Transition to Sustainable Economy
Adam Randell’s article “Blowing in the wind,” The Packet, May 3, 2012 offers some insight into how green sustainable energy production could look in the future. Todd Shirran’s initiative to build and operate a wind turbine deserves praise as a true, local initiative, green project.
Similarly efforts by the town of Bonavista to renew efforts to establish a wind farm on Burnt Ridge should be encouraged and promoted. What is required to make these projects financially successful is something known as Feed-in Tariff legislation. This enabling legislation, now in place in Ontario and Nova Scotia, permits governments to set rates for electricity production from renewable energy sources and requires utility operators to purchase the excess electricity at those rates which afford the producers a modest profit.
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OTTAWA - The Commissioner of the Environment and Sustainable Development provides further evidence the federal government is failing to protect the environment, ^NOT meeting its climate change commitments and ^NOT cleaning up contaminated sites.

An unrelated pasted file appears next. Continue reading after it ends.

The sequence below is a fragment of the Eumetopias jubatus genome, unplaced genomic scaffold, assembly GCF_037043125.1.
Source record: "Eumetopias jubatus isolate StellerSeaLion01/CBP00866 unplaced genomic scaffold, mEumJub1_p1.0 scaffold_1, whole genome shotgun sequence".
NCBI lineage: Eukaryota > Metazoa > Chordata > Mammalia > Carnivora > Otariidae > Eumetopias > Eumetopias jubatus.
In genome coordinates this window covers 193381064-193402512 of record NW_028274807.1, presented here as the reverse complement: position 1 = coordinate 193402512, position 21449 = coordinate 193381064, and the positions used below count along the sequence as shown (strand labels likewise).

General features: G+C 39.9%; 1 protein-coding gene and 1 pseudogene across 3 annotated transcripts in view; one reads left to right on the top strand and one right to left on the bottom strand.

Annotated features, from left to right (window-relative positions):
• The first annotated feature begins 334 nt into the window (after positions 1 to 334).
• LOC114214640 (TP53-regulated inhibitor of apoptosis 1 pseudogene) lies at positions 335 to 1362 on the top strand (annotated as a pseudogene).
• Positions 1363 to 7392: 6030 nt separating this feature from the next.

The reality is Canada will ^NOT meet its 2020 greenhouse gas emission target of 17% below 2005 emissions (it won’t come close with the current rate of expansion of the Tar Sands). Nor is there a plan (or the funding allocated) to clean-up thousands of toxic waste sites. Only a handful of contaminated sites out of over 10,000 are reported to be receiving adequate attention.... Read more »
OTTAWA – According to a national campaign being launched Monday, May 7th by the country’s leading environmental organizations, the federal government’s war on nature and democracy means “Silence is no longer an option!” The campaign aims to force the Harper government to retreat and restore the environmental protection and democratic participation it recently gutted.... Read more »
MONTREAL - Environmental groups in Quebec and across Canada are accusing the federal government of engaging in a kind of McCarthyism, painting environmentalists as terrorists and criminals in a bid to discredit and silence critics.
“This is a sustained campaign,” said Steven Guilbeault of the Montreal-based environmental organization Équiterre. “They have been talking about it since January; comparing environmental groups to terrorists, radicals, and money launderers. If I had more money, I would take the minister to court for defamation.”
Guilbeault was responding to various statements by Conservative politicians, including Environment Minister Peter Kent’s recent comments on CBC accusing unnamed environmental organizations of money laundering.... Read more »